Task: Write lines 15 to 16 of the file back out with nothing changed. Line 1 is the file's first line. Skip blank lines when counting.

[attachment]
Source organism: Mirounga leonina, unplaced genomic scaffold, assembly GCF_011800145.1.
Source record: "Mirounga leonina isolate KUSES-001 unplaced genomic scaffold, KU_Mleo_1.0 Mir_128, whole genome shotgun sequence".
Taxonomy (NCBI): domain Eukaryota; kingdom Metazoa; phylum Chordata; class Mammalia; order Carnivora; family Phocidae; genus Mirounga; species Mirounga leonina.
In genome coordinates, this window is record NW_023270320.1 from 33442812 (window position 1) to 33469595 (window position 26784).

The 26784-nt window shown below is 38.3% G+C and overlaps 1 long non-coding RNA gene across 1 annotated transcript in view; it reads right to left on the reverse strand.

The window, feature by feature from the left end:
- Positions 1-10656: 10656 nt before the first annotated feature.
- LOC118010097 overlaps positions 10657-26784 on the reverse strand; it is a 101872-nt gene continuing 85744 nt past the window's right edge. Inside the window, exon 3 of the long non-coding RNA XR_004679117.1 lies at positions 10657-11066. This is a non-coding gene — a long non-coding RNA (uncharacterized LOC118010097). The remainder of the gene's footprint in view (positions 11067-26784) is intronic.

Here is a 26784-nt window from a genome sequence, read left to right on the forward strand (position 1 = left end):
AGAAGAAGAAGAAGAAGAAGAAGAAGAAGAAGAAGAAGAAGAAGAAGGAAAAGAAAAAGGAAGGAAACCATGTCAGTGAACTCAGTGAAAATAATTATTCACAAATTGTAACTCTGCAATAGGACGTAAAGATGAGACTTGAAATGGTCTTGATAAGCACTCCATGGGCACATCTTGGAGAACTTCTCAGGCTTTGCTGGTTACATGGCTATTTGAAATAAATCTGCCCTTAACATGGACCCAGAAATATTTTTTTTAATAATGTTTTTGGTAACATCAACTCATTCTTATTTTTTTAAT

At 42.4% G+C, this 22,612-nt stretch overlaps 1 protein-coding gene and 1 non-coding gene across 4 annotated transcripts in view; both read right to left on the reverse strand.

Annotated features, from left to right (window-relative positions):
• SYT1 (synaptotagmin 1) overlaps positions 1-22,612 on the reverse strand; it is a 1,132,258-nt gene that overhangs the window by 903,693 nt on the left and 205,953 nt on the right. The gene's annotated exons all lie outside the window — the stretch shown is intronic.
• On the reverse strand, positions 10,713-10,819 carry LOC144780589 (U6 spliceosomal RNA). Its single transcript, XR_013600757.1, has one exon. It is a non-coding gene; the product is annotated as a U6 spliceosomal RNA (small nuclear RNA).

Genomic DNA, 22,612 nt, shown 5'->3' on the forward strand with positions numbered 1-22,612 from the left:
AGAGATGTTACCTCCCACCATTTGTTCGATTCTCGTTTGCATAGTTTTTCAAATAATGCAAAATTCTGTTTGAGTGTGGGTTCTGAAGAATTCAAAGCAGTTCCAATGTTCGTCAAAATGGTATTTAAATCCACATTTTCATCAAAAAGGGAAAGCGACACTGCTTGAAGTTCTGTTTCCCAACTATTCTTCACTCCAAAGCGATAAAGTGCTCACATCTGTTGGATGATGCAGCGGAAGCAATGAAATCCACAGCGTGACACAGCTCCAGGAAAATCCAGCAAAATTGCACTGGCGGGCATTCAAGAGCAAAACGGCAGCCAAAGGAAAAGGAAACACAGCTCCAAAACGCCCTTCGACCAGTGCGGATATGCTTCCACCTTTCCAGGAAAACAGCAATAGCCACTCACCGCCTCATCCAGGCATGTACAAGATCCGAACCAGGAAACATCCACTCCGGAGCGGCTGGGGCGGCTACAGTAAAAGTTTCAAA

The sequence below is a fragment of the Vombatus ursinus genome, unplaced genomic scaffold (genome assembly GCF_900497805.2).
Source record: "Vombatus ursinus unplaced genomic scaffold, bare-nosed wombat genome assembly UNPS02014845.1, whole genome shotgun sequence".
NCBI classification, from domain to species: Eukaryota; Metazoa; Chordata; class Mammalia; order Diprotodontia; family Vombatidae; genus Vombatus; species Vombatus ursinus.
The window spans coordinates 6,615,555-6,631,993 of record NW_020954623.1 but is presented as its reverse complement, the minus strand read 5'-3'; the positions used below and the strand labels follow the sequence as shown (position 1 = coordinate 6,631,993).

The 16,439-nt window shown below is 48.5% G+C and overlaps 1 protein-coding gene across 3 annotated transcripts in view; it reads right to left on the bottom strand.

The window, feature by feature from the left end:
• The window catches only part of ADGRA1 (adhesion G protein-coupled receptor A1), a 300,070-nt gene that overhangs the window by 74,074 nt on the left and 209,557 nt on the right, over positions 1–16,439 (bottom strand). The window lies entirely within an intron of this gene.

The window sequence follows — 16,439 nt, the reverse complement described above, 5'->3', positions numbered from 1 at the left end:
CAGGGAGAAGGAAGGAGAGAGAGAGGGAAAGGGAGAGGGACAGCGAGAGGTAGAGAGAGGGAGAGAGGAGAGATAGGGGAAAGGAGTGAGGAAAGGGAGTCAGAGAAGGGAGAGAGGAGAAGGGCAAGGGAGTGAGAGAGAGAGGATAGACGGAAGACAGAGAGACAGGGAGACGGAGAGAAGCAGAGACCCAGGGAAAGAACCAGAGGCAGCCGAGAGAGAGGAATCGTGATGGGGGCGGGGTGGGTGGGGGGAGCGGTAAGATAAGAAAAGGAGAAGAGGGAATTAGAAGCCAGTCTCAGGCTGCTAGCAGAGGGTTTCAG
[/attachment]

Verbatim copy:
Genomic DNA, 22,612 nt, shown 5'->3' on the forward strand with positions numbered 1-22,612 from the left:
AGAGATGTTACCTCCCACCATTTGTTCGATTCTCGTTTGCATAGTTTTTCAAATAATGCAAAATTCTGTTTGAGTGTGGGTTCTGAAGAATTCAAAGCAGTTCCAATGTTCGTCAAAATGGTATTTAAATCCACATTTTCATCAAAAAGGGAAAGCGACACTGCTTGAAGTTCTGTTTCCCAACTATTCTTCACTCCAAAGCGATAAAGTGCTCACATCTGTTGGATGATGCAGCGGAAGCAATGAAATCCACAGCGTGACACAGCTCCAGGAAAATCCAGCAAAATTGCACTGGCGGGCATTCAAGAGCAAAACGGCAGCCAAAGGAAAAGGAAACACAGCTCCAAAACGCCCTTCGACCAGTGCGGATATGCTTCCACCTTTCCAGGAAAACAGCAATAGCCACTCACCGCCTCATCCAGGCATGTACAAGATCCGAACCAGGAAACATCCACTCCGGAGCGGCTGGGGCGGCTACAGTAAAAGTTTCAAA